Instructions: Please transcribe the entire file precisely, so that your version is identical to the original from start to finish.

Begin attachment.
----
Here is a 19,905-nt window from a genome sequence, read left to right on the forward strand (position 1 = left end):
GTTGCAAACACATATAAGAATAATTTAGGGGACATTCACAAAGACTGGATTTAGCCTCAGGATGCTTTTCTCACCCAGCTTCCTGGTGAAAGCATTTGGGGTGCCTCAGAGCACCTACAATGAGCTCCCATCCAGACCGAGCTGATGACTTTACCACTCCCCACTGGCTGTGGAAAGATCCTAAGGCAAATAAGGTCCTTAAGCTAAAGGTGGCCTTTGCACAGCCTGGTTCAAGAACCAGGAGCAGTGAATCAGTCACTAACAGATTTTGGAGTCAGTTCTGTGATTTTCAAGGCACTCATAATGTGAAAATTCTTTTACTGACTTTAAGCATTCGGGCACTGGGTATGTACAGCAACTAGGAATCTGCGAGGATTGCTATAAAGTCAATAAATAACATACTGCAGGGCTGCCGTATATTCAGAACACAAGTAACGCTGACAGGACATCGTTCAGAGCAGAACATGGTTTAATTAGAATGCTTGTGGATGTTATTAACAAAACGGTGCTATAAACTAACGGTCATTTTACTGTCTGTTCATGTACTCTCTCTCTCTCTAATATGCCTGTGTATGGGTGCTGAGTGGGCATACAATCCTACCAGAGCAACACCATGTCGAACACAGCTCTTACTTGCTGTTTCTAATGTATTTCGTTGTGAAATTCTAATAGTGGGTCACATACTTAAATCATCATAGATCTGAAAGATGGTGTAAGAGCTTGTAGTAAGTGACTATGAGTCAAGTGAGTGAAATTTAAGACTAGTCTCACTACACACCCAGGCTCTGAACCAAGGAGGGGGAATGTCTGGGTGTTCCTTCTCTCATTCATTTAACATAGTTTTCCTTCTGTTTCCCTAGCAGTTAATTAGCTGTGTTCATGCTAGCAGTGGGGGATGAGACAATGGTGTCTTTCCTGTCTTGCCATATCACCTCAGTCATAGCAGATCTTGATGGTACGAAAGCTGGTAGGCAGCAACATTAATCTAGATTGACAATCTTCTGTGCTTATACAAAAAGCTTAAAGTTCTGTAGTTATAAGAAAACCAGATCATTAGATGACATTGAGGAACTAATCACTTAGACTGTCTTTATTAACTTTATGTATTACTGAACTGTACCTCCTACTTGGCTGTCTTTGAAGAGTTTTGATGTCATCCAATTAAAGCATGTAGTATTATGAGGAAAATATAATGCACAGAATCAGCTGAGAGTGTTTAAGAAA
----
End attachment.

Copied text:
Here is a 19,905-nt window from a genome sequence, read left to right on the forward strand (position 1 = left end):
GTTGCAAACACATATAAGAATAATTTAGGGGACATTCACAAAGACTGGATTTAGCCTCAGGATGCTTTTCTCACCCAGCTTCCTGGTGAAAGCATTTGGGGTGCCTCAGAGCACCTACAATGAGCTCCCATCCAGACCGAGCTGATGACTTTACCACTCCCCACTGGCTGTGGAAAGATCCTAAGGCAAATAAGGTCCTTAAGCTAAAGGTGGCCTTTGCACAGCCTGGTTCAAGAACCAGGAGCAGTGAATCAGTCACTAACAGATTTTGGAGTCAGTTCTGTGATTTTCAAGGCACTCATAATGTGAAAATTCTTTTACTGACTTTAAGCATTCGGGCACTGGGTATGTACAGCAACTAGGAATCTGCGAGGATTGCTATAAAGTCAATAAATAACATACTGCAGGGCTGCCGTATATTCAGAACACAAGTAACGCTGACAGGACATCGTTCAGAGCAGAACATGGTTTAATTAGAATGCTTGTGGATGTTATTAACAAAACGGTGCTATAAACTAACGGTCATTTTACTGTCTGTTCATGTACTCTCTCTCTCTCTAATATGCCTGTGTATGGGTGCTGAGTGGGCATACAATCCTACCAGAGCAACACCATGTCGAACACAGCTCTTACTTGCTGTTTCTAATGTATTTCGTTGTGAAATTCTAATAGTGGGTCACATACTTAAATCATCATAGATCTGAAAGATGGTGTAAGAGCTTGTAGTAAGTGACTATGAGTCAAGTGAGTGAAATTTAAGACTAGTCTCACTACACACCCAGGCTCTGAACCAAGGAGGGGGAATGTCTGGGTGTTCCTTCTCTCATTCATTTAACATAGTTTTCCTTCTGTTTCCCTAGCAGTTAATTAGCTGTGTTCATGCTAGCAGTGGGGGATGAGACAATGGTGTCTTTCCTGTCTTGCCATATCACCTCAGTCATAGCAGATCTTGATGGTACGAAAGCTGGTAGGCAGCAACATTAATCTAGATTGACAATCTTCTGTGCTTATACAAAAAGCTTAAAGTTCTGTAGTTATAAGAAAACCAGATCATTAGATGACATTGAGGAACTAATCACTTAGACTGTCTTTATTAACTTTATGTATTACTGAACTGTACCTCCTACTTGGCTGTCTTTGAAGAGTTTTGATGTCATCCAATTAAAGCATGTAGTATTATGAGGAAAATATAATGCACAGAATCAGCTGAGAGTGTTTAAGAAA